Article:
If someone could shove a stick into the machinery of free agency right now – and the Milwaukee Bucks could bring back point guard Brandon Jennings on the one-year qualifying offer price of $4.3 million – both the team and the player would be well-served.
Of course, the gears will keep turning, teams will assess and re-assess, someone will panic, someone else will blink and Milwaukee general manager John Hammond probably will be faced with matching a multi-year deal for Jennings. Hammond’s preferred choice at point guard, Jeff Teague, was snatched back Saturday by the Atlanta Hawks, who chose to match the restricted 25-year-old’s four-year, $32 million offer sheet from Milwaukee.
As eager as Teague was to continue playing for former Hawks coach Larry Drew in his new gig with the Deer, Atlanta wasn’t willing to lose an asset such as Teague for nothing in return. As the proprietor here at HTB, Sekou Smith, notes, the Hawks’ backcourt is too thin and Teague is too consistent a performer to have picked off, especially by a middle-of-the-pack rival in the Eastern Conference.
That leaves the Bucks and Jennings staring at each other, perhaps to make nice now that their options are dwindling, perhaps to glare a little and scramble like mad to avoid what might be less than a warm-and-fuzzy reconciliation.
It didn’t sound as if Hammond and Jennings would be running slow-motion through a sun-drenched meadow to embrace, in the immediate aftermath of Atlanta’s Teague decision, as the Milwaukee Journal Sentinel’s Charles F. Gardner reported it:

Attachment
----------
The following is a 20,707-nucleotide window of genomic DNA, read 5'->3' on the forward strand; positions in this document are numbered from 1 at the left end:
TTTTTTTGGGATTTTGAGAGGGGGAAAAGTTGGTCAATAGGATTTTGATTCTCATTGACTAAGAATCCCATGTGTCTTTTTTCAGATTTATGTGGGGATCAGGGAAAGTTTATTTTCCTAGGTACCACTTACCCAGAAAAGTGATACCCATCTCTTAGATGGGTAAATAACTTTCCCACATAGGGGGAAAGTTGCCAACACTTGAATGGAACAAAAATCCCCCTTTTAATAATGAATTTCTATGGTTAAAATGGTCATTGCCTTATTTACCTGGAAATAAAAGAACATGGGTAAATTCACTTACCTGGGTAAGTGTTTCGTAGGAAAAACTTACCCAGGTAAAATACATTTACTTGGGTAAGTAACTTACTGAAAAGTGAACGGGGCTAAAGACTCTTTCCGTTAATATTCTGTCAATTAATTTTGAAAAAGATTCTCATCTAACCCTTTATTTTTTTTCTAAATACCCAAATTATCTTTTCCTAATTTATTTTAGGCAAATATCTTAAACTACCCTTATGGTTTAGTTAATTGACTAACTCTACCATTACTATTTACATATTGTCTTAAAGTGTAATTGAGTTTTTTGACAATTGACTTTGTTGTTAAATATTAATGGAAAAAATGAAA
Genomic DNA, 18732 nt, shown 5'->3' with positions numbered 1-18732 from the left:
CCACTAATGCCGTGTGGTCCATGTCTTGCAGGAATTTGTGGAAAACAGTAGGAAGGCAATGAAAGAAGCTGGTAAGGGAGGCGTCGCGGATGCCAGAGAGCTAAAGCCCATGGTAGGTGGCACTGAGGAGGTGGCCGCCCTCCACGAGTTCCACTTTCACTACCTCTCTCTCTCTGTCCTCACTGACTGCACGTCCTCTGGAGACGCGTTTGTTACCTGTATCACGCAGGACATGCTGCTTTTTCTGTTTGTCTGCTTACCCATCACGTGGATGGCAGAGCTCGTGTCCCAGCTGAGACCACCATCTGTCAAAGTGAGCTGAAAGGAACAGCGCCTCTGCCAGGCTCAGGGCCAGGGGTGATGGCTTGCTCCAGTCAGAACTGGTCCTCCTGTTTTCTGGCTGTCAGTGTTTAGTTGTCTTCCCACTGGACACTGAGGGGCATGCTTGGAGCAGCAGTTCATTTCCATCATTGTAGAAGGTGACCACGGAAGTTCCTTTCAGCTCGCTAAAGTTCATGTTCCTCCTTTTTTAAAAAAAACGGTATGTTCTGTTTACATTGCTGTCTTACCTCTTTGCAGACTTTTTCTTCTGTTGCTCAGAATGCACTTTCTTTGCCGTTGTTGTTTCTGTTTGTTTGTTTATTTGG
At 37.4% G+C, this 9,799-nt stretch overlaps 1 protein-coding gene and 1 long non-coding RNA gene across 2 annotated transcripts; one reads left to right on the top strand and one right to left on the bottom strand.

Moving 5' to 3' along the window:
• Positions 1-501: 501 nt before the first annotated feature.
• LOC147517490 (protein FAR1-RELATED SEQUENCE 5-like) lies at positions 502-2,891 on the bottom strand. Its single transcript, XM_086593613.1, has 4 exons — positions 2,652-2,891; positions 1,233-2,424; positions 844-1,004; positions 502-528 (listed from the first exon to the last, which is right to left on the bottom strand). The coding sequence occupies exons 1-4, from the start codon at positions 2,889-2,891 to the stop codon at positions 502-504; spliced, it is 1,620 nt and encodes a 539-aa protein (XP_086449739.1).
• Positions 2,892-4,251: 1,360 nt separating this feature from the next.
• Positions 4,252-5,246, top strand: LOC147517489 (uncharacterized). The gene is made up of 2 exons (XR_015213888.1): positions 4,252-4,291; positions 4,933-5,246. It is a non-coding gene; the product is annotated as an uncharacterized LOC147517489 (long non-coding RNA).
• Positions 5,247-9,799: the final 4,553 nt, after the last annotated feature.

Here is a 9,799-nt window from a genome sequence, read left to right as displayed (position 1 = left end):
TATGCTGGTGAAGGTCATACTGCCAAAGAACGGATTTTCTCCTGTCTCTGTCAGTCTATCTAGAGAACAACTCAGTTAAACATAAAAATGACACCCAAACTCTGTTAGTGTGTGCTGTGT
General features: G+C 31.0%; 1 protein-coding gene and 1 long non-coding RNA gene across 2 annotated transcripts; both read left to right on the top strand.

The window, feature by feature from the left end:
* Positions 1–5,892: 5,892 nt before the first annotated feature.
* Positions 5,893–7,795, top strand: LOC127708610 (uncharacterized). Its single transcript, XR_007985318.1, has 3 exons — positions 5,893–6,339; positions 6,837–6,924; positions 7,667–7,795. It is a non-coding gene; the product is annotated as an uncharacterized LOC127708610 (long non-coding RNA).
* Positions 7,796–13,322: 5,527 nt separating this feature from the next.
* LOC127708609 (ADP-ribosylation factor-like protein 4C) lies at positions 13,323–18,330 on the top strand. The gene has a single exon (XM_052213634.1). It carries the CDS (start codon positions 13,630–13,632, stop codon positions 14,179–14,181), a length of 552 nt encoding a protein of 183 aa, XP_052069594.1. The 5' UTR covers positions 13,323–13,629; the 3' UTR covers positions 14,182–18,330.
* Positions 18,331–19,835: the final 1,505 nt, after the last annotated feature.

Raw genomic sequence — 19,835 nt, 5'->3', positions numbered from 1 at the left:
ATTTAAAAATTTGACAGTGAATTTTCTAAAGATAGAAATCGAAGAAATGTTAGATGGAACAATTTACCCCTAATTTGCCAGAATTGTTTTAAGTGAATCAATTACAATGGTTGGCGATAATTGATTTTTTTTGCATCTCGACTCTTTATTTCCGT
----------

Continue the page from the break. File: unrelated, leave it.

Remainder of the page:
Bucks general manager John Hammond got the news after his flight landed in Las Vegas, where Milwaukee plays its first NBA Summer League game on Saturday night.
“Now we have to move forward with the job before us,” Hammond said. “We have some work to do.”
The best thing for both sides, it says here, would be to re-up with each other for a year on that $4.3 million qualifying offer. That would allow Jennings to become unrestricted in 2014, freed from the Bucks forever if he truly wants a bigger market or bigger money (and can find someone to offer either or both). It would benefit Milwaukee, too, because they would have a highly motivated point guard, presumably eager to address some of the significant flaws in his game. Like his shot selection. Like his shaky work facilitating teammates. Like his poor percentages finishing at the rim. And like his deteriorating defensive play.
Obviously it would be risky for Jennings to forsake guaranteed money over multiple years if someone offers it. Then again, he has taken the road less traveled before, heading to Europe for a season rather than spending one year at a college campus in the U.S. prior to the 2009 Draft.
His development on the court has stalled because his maturity off it has been playing catch-up. Yet it’s unlikely Hammond and Drew want to go through the season with only newly-added Luke Ridnour, O.J. Mayo as a combo option and raw backups Ish Smith and rookie Nate Wolters at the point.
Jennings, almost as a tease but also in response to a talk last season with interim head coach Jim Boylan, produced a striking month’s work just after the All-Star break. Over 13 games, he averaged 15.5 points and 9.9 assists while shooting 44.8 percent from 3-point range (while reigning in his attempts a bit). Six of his 13 double-double games and seven of his 13 double-digit assists performances came during those 13 games, and the Bucks went 7-6.
It seemed like a salary drive, only it didn’t last. Over Milwaukee’s final 15 regular-season games, Jennings averaged 14.4 points, 5.1 assists and shot 35.9 on 3-pointers, jacking them up at a higher rate again. The Bucks closed 5-10.
Milwaukee, if it’s going to bring him back at all, needs the good Jennings, the motivated Jennings, for most or all of its 82 games, not just 13. Jennings needs to demonstrate his market value, because the gap between what he think he’s worth and what he’s being offered at the moment scarcely could be greater.
Going all in for one year would be best for both sides. Even if it’s unlikely to happen.